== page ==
Windows 8 Introduction to XAML - part 1

Hi All,

This particular blog article series aims to get readers understanding XAML on a functional level.  The primary focus will be Layout, Content, Control, Styling, Animation, Resources, a little theory and some code behind.  The assumption I am making of my readers is that you know how to open Visual Studio, create a project and navigate the IDE.  I am gearing this article specifically for people brand new to XAML and C#.


Part 1 covers just what you get out of the box in the Blank App and how it connects together.  Part 2 we will discuss Layout, Content and Control elements as well as many of their properties and attributes.  Part 3 we will discuss Styling and Resources in more depth, and Part 4 will be on Animation.

What is Xaml

Xaml is "Extensible Markup Language".  What it essentially is, is the presentation layer of WPF, Silverlight, and Windows 8 C# and C++ applications.  It is essentially an xml file with a .xaml extension.  It is "Extensible" because you can add extensions inline, this is a typical case when providing styles from resources, which we will discuss later in the series.  For more in depth information, feel free to use MSDN as a supplement:

The Blank App

So go ahead and create a new Windows Store Blank App (XAML) under the visual C# tab.  What you get when you first look at it is MainPage.xaml, App.xaml, and under the Common folder, you get StandardStyles.xaml

This basic template is a great starting point and provides some insight into how to create your own application.  So lets take a look at each file in a little bit of detail.



To really demonstrate how these files connect to each other, we need to add an element to the application.  So locate the Grid Element and create a button between the two tags, like so.

Don't worry too much about what is going on here, I will explain it all later.  We just need an element to demonstrate what you are really getting out of the box.  Your MainPage.xaml should look like below.

So once you have that, go ahead and push f5 to run your application and hover and un-hover over your button.  You will notice that your button has a grey box appear over it and disappear when your mouse pointer leaves.  You also should take note that your button has a black background, with white text of a particular font and is just a white rectangle.  We will talk about this a little more when we get into the styles section of this blog series.



This is a pre-built resource dictionary that comes stock with the blank app.  It provides a reference on how to create style extensions that can be used within your app.  So a question that comes out of this is what is a resource dictionary.  A resource dictionary is used mostly for styles and templates in complex applications so that you can adjust the style of your app by changing just a few dictionary files and not digging through code.  Fantastic!  So lets actually look at some of the code in StandardStyles.xaml.  Since we are dealing with a button, lets take a look at the Button Style that comes with it.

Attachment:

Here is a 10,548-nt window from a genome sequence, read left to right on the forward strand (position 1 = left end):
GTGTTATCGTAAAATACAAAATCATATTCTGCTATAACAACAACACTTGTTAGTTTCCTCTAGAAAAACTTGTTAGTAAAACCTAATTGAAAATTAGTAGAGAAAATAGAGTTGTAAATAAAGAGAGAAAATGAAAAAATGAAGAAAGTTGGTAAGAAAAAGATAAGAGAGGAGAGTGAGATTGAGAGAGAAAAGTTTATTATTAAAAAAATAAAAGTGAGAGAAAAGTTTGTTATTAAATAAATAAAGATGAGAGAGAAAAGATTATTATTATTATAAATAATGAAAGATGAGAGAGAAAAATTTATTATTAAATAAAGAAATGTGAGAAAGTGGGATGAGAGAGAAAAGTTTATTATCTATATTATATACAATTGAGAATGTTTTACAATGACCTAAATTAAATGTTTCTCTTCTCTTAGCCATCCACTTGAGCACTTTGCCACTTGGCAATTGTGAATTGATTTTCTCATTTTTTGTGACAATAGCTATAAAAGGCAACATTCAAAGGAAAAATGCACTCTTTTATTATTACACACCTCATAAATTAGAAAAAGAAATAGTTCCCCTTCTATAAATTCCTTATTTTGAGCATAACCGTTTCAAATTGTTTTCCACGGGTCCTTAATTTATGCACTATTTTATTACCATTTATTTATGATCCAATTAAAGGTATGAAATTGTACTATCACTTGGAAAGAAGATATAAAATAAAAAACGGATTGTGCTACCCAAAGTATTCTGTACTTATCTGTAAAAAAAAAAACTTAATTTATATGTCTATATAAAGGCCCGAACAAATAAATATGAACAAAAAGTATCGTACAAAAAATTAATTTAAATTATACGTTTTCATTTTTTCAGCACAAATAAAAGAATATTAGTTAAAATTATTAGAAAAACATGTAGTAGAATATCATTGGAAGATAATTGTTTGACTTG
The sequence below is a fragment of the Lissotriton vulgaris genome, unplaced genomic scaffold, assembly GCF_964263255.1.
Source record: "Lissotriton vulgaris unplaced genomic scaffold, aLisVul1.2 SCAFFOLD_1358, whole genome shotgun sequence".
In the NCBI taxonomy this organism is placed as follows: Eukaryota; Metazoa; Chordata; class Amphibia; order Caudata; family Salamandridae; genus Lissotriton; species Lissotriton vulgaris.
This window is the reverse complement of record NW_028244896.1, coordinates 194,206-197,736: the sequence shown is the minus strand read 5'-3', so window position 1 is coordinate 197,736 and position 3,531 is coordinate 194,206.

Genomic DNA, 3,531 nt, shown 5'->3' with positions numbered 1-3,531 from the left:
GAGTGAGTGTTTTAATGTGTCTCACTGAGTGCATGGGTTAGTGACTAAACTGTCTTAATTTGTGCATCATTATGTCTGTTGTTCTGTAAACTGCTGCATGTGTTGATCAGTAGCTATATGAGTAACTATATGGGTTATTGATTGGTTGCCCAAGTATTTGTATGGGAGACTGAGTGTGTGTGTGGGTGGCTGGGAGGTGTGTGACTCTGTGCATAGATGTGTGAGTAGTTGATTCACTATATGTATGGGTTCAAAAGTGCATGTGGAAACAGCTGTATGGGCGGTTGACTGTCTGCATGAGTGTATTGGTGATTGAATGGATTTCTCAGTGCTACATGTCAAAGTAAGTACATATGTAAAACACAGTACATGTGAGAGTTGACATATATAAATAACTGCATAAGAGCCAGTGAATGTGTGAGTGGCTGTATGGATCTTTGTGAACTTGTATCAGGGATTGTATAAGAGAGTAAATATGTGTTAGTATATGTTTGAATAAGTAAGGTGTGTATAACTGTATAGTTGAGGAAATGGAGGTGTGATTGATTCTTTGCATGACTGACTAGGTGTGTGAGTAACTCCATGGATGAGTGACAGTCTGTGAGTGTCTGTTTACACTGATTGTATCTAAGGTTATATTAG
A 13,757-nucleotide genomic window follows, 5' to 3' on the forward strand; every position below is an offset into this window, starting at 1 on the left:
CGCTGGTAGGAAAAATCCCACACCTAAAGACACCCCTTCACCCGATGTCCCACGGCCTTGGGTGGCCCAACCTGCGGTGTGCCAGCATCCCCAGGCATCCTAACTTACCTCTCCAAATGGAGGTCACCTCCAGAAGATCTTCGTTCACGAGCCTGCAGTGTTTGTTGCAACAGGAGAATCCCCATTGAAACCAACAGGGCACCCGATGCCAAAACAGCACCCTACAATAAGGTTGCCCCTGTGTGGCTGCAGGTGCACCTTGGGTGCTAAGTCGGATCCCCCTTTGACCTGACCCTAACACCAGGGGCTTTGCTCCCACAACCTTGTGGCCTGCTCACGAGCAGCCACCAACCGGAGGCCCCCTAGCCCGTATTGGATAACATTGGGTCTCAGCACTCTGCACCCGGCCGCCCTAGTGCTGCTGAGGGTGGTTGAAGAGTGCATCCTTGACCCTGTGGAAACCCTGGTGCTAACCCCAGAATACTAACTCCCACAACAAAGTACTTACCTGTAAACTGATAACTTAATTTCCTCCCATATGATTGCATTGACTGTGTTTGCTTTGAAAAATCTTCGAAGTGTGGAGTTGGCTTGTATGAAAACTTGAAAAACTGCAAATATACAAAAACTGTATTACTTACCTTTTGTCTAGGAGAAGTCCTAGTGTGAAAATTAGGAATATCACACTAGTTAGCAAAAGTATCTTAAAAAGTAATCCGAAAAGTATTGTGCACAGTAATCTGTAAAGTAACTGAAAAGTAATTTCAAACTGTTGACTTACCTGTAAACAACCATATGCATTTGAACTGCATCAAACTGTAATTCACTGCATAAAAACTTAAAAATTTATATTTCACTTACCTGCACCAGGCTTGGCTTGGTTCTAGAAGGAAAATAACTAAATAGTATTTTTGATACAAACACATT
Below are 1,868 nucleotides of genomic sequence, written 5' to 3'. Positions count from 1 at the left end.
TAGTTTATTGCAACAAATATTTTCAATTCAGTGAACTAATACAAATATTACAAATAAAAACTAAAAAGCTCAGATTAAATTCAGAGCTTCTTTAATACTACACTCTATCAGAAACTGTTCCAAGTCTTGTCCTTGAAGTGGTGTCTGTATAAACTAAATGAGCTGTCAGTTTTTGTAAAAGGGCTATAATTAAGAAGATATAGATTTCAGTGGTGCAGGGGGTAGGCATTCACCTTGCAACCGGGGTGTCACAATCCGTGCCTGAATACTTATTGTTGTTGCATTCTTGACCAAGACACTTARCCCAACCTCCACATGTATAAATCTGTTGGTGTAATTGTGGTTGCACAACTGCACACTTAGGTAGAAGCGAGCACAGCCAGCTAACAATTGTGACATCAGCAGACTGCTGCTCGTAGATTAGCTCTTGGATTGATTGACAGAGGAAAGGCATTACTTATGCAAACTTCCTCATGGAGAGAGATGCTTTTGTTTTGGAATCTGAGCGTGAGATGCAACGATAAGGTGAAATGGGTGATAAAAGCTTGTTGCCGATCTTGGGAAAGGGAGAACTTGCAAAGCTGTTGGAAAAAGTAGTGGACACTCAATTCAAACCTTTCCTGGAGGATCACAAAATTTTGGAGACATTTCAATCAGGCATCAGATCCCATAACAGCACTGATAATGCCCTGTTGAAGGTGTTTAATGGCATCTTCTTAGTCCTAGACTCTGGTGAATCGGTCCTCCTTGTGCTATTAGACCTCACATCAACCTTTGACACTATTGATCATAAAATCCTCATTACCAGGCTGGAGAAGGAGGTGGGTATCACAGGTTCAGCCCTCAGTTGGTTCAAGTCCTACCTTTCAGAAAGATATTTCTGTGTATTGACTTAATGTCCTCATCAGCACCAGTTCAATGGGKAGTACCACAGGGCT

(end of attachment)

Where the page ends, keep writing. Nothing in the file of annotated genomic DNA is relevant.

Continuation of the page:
Above is a picture, it would be best if you can locate this code in your StandardStyles.xaml.  Push ctrl+F and type "TextButtonStyle" and you should find it relatively quickly.  All of the markup that exists within the Style element is an extension that will be placed into the style attribute of any element that references it.  We will demonstrate this concept after we talk a little bit about App.xaml.


This is where you merge any application level resources that nearly every page in your app will need access to.  Anything defined or merged in this scope is at the application level.  In the Blank App example, you will notice that it references StandardStyles.xaml, this means any page within application scope has access to the markup within that file.

 It is also important to note that you can import and merge dictionaries at different scope levels as well in the same way you do in App.xaml.


Demonstrate the Connection

So lets go back to the MainPage.xaml we are going to extend the Button's style to the style that is provided by StandardStyles.xaml.  Again, do not worry too much about the syntax, we will touch on that later.  This is just to demonstrate what files you get and how the files are connecting together.

Just in case that is difficult to read, feel free to copy and paste the entire element from here: <Button Content="BUTTON" HorizontalAlignment="Center" Width="150" Height="100" Style="{StaticResource TextButtonStyle}"/>

Press f5.  What you should notice is the white box around your button that was previously there is no longer there and the text content of the button has been shifted to the top left of its space.  The text itself will change color now instead of a grey box upon mouse over.  We have extended its mark up to the button style markup in the StandardStyles.xaml file with the key "TextButtonStyle".



So we have discussed the blank app and what you get with it.  The goal was to plant seeds in your head to begin understanding that you define your UI's style in a resource dictionary file, which is merged with multiple dictionary files in App.xaml and then can be accessed by any page, which is were you configure the layout of your page.

It is important to know that these files are separated out for the sake of maintainability and multiple contributors.  It is good practice to define responsibilities and scope for your styles, templates, and controls to maintain scalability of your app and your development team.


Part 2 we will discuss Layout, Content and Control elements as well as many of their properties and attributes.  Part 3 we will discuss Styling and Resources in more depth, and Part 4 will be on Animation.